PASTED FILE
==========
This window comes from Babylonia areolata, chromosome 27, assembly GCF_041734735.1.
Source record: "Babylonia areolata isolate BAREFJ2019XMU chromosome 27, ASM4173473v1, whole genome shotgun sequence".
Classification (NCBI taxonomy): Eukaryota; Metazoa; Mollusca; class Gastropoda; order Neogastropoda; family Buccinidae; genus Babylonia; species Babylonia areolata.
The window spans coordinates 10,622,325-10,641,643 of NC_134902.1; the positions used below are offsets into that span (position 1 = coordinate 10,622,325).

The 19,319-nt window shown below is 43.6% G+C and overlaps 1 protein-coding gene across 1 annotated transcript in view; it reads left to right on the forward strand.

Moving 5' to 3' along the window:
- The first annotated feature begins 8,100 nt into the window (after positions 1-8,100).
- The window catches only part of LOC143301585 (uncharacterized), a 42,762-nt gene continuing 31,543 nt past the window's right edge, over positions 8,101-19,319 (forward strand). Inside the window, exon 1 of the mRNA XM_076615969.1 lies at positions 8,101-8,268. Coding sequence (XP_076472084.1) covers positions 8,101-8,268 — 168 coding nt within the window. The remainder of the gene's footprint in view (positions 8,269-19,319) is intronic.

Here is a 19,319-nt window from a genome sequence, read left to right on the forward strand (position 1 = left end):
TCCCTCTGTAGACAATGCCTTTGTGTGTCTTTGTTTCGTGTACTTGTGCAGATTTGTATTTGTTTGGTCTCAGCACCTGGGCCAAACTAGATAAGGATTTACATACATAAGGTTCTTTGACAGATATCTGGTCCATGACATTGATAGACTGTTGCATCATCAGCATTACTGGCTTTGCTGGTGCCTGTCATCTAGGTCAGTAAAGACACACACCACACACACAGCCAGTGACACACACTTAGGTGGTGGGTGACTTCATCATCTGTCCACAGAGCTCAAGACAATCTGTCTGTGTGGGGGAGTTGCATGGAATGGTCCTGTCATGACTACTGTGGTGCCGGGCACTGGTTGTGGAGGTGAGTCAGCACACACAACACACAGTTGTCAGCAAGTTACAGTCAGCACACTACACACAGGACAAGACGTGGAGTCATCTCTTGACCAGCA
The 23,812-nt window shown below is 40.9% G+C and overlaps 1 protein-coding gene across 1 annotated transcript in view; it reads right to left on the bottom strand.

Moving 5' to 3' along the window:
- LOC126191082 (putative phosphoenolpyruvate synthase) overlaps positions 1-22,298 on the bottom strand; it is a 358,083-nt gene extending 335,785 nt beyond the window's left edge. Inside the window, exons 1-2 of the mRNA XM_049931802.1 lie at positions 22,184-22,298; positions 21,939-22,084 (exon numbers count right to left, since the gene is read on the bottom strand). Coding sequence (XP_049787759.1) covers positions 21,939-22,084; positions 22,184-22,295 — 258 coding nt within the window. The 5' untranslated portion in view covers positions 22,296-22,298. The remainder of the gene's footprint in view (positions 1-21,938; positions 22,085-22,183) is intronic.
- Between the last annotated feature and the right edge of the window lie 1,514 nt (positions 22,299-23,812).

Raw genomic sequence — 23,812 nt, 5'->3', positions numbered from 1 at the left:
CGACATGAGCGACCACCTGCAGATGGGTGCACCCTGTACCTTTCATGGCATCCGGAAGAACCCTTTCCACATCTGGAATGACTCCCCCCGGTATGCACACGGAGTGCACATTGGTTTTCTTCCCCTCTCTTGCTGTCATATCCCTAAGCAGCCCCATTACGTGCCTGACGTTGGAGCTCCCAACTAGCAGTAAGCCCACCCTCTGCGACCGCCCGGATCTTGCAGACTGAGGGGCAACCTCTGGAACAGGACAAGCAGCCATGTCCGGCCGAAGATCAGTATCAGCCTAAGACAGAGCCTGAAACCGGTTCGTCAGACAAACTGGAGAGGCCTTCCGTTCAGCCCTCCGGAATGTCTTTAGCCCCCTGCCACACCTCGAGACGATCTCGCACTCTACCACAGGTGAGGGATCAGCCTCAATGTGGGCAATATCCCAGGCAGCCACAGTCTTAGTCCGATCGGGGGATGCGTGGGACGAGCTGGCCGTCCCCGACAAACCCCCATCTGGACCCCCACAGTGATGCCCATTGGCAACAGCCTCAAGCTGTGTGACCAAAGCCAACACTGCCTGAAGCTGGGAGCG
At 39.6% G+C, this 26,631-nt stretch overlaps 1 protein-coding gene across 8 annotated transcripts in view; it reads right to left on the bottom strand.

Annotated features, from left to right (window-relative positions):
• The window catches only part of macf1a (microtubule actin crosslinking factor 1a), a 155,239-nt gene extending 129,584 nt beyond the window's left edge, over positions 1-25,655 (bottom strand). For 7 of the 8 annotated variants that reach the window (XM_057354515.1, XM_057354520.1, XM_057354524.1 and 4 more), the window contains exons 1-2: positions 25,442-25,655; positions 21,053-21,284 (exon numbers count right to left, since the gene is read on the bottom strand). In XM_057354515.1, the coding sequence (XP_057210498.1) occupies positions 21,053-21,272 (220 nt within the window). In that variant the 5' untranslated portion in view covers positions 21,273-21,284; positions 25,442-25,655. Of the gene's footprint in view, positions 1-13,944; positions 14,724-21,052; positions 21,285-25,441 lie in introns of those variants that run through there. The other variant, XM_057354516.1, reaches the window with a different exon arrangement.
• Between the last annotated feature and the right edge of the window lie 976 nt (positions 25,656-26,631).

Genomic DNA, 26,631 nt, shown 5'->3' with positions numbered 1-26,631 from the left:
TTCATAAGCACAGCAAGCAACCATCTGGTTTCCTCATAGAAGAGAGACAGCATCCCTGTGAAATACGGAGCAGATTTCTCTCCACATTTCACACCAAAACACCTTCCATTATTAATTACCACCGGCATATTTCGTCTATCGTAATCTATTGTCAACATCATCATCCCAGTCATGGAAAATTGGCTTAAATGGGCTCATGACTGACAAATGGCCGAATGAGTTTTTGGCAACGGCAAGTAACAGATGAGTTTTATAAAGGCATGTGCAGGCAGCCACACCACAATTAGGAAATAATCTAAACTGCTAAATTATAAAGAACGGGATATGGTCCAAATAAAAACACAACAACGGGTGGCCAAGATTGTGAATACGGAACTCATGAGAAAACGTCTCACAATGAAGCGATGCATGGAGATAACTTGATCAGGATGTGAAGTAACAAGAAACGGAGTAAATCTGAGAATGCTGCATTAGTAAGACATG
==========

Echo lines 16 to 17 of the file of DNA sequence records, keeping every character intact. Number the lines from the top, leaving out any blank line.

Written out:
CGACATGAGCGACCACCTGCAGATGGGTGCACCCTGTACCTTTCATGGCATCCGGAAGAACCCTTTCCACATCTGGAATGACTCCCCCCGGTATGCACACGGAGTGCACATTGGTTTTCTTCCCCTCTCTTGCTGTCATATCCCTAAGCAGCCCCATTACGTGCCTGACGTTGGAGCTCCCAACTAGCAGTAAGCCCACCCTCTGCGACCGCCCGGATCTTGCAGACTGAGGGGCAACCTCTGGAACAGGACAAGCAGCCATGTCCGGCCGAAGATCAGTATCAGCCTAAGACAGAGCCTGAAACCGGTTCGTCAGACAAACTGGAGAGGCCTTCCGTTCAGCCCTCCGGAATGTCTTTAGCCCCCTGCCACACCTCGAGACGATCTCGCACTCTACCACAGGTGAGGGATCAGCCTCAATGTGGGCAATATCCCAGGCAGCCACAGTCTTAGTCCGATCGGGGGATGCGTGGGACGAGCTGGCCGTCCCCGACAAACCCCCATCTGGACCCCCACAGTGATGCCCATTGGCAACAGCCTCAAGCTGTGTGACCAAAGCCAACACTGCCTGAAGCTGGGAGCG
At 39.6% G+C, this 26,631-nt stretch overlaps 1 protein-coding gene across 8 annotated transcripts in view; it reads right to left on the bottom strand.